I believe as a society we have more access to the Bible than any other people in history.  We’ve been given much, yet many people who claim to be Christians know very little about, and give very little attention to God’s Word- what about you? You could start with some personal reflection on Psalm 19 😉





What should we do on Sunday mornings?

5 07 2012


This post is from a series of blogs I wrote last year working on answering the question: How long should a church service be? In this post we’ll look at what should be included during our weekly gatherings. You can see the whole blog series in .pdf format by clicking HERE.

The elements to be included in the weekly gathering of the Local Church must be Word driven.  In other words, what we should be doing as the Body on Sunday mornings is Word ministry.  John 8:31 says

So Jesus said to the Jews who had believed in him, If you abide in my word, you are truly my disciples ……

We cannot worship God, and we cannot edify the brethren if we are not abiding in the Word on Sunday mornings.  What’s amazing is that God is not silent or intentionally ambiguous about what should be included in our services!  He plainly reveals these truths to us in Scripture.  So, let’s now discuss what His Word reveals that we should be doing in our regular gatherings:

  • 1. Preaching the Word (2 Tim. 4:1-2)  This is first for a reason.  The preaching of God’s Word is essential.  It should be central and priority to all other things happening on Sunday morning.  Perhaps you do all the rest on this list on Sundays, but if you leave out this one out you’ve missed the “main ingredient” to God’s intent for our gatherings.
  • 2. Singing the Word (Colossians 3:16)  This doesn’t mean you have to find a chapter in the Bible and sing it exactly word for word (although that can work at times!).  But it does mean that you should actually be singing portions of Scripture in your songs, and songs that are not portions of Scripture should be able to be easily “proved” to be implied by portions of Scripture.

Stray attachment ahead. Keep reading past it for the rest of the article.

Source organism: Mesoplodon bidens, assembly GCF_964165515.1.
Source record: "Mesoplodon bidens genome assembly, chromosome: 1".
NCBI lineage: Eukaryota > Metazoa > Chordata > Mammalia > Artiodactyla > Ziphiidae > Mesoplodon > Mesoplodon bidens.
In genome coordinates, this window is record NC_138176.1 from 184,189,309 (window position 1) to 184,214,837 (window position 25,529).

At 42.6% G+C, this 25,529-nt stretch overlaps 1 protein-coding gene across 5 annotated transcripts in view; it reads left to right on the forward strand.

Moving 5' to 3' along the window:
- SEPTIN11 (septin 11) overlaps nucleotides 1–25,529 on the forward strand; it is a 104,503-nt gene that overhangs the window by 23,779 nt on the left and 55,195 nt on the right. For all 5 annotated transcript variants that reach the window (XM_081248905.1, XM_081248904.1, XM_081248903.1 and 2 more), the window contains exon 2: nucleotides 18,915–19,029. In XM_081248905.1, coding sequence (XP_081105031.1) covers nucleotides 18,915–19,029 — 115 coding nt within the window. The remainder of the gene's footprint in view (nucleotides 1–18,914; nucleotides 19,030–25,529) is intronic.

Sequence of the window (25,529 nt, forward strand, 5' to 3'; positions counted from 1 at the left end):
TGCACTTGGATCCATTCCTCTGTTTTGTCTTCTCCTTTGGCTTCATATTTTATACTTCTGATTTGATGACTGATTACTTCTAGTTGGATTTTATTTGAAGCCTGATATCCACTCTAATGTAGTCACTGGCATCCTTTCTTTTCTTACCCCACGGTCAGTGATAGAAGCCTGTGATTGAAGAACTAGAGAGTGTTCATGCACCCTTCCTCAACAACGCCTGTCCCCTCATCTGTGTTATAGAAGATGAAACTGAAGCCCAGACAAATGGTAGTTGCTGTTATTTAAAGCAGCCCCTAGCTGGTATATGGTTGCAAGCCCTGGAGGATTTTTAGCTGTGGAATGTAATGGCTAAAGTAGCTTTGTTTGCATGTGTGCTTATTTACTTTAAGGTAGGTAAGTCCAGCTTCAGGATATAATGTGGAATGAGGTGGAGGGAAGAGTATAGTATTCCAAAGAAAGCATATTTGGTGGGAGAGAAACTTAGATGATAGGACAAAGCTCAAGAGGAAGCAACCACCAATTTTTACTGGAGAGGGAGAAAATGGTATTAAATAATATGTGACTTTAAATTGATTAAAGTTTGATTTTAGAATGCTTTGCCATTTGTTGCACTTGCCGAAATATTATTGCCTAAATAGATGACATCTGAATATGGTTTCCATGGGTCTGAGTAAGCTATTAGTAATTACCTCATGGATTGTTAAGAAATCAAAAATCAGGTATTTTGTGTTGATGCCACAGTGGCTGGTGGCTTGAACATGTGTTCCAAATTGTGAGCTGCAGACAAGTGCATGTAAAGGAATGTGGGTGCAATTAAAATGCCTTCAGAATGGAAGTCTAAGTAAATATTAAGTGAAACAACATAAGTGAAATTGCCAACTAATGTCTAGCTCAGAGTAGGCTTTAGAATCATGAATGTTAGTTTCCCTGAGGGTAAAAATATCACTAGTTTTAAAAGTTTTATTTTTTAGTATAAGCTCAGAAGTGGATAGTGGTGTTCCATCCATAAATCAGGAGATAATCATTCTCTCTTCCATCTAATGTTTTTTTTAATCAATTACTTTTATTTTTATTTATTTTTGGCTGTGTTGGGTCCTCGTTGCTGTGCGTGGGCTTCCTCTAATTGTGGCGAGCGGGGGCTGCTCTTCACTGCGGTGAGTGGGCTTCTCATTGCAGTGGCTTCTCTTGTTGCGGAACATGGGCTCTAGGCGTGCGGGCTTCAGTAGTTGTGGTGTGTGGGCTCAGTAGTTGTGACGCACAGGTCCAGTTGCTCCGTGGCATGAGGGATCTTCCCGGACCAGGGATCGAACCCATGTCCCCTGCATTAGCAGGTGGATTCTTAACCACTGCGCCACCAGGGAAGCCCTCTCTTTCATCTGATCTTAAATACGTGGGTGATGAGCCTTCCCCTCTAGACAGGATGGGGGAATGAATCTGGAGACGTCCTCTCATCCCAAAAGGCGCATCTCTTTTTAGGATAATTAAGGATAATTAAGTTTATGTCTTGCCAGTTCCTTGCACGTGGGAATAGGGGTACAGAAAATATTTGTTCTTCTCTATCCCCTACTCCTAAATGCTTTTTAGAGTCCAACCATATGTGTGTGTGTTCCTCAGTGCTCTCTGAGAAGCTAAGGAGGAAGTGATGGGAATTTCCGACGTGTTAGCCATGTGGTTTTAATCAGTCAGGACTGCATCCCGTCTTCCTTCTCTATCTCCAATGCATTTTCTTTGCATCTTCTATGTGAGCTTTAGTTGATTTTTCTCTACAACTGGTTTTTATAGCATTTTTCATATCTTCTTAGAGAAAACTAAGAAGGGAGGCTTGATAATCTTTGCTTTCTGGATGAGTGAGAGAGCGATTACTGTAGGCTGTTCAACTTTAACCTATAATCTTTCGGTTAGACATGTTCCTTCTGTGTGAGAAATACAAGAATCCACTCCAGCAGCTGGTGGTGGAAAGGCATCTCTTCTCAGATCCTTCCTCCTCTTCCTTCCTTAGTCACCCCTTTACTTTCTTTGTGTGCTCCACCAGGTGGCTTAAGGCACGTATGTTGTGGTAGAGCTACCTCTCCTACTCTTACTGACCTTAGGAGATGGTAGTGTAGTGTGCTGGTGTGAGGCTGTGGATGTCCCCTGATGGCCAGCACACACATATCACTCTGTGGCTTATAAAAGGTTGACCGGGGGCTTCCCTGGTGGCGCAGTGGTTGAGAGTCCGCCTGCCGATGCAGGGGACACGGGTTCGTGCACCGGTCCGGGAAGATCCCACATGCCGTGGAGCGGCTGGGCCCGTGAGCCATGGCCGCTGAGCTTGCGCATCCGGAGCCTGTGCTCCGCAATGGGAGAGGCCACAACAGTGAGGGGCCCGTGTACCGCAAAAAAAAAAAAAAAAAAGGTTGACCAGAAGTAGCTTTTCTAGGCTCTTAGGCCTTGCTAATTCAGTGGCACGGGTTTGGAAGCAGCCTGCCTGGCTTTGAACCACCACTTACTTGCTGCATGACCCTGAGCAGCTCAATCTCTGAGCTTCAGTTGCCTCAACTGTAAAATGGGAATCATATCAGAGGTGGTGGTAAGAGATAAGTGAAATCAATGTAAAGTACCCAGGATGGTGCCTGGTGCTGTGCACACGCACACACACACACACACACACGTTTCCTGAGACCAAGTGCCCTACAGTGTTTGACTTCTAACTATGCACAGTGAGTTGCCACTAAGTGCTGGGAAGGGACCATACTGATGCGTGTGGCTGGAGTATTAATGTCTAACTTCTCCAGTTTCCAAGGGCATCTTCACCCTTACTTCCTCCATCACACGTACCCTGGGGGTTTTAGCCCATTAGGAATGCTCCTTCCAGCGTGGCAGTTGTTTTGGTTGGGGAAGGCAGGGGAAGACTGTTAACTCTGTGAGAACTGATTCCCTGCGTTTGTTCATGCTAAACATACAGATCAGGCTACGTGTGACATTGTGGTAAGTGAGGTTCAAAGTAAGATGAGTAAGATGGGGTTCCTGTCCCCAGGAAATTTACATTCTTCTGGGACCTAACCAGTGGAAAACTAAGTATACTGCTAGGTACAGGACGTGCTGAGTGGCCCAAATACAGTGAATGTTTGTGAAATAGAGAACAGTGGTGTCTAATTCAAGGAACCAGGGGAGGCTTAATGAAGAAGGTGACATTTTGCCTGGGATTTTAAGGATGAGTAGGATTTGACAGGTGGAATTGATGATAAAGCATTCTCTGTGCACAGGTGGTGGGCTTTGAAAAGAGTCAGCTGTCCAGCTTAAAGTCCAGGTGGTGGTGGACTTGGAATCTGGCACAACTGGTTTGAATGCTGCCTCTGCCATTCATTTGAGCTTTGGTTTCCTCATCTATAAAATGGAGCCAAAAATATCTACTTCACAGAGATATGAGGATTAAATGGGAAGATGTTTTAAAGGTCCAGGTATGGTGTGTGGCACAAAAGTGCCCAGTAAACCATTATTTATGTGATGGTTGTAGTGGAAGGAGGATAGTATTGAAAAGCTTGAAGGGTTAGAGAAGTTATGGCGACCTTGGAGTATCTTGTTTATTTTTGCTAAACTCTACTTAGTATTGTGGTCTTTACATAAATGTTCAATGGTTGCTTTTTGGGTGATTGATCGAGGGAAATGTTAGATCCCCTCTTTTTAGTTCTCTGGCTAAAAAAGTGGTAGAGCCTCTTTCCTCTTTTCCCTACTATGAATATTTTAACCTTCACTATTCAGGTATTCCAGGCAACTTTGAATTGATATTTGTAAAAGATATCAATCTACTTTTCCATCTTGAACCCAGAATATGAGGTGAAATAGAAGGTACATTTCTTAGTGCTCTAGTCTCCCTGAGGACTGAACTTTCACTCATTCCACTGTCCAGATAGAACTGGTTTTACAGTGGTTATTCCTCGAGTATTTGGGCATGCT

• 3.  Reading and Praying the Word (Acts 2:42, 1 Timothy 2:1, 4:13)  Yes, this element is included in the Sermon, but it should not just be during the sermon that the church is reading and praying the Word.  There should be other times during the service that the Word of God is read publicly and that the prayers of the Saints are prayed according to the Word.
  • 4. Living the Word–  This is the local body living out the Word during corporate gatherings (not just “go act like a Christian when the services are over”).  What I mean is that there are other elements that God says to include in our services that I am classifying here as “living the Word.”  So, these elements include:

a. Financial Giving (2 Corinthians 9:6-8)  Giving to the church is not just a “good idea” but it’s the duty of Believers!  This doesn’t mean you have to “pass the plates” during a service, but it does mean there should be at least a designated area (offering box, etc.) Where the Body can give financially in worship and obedience to Christ.

b. The Lord’s Supper and Baptism (Matthew 28:19, 1 Cor. 11:17-34)  These may not actually happen every Sunday but for a healthy church they should be happening on a regular basis.

c. Fellowship (Hebrews 3:12-14, and many others!) This does not mean eating (although, I’m down for lunch any time) True fellowship is sharing the truths of Christ with one another.  We must constantly be willing to ask how one’s walk with Christ is going and to share what Christ is doing currently in your life.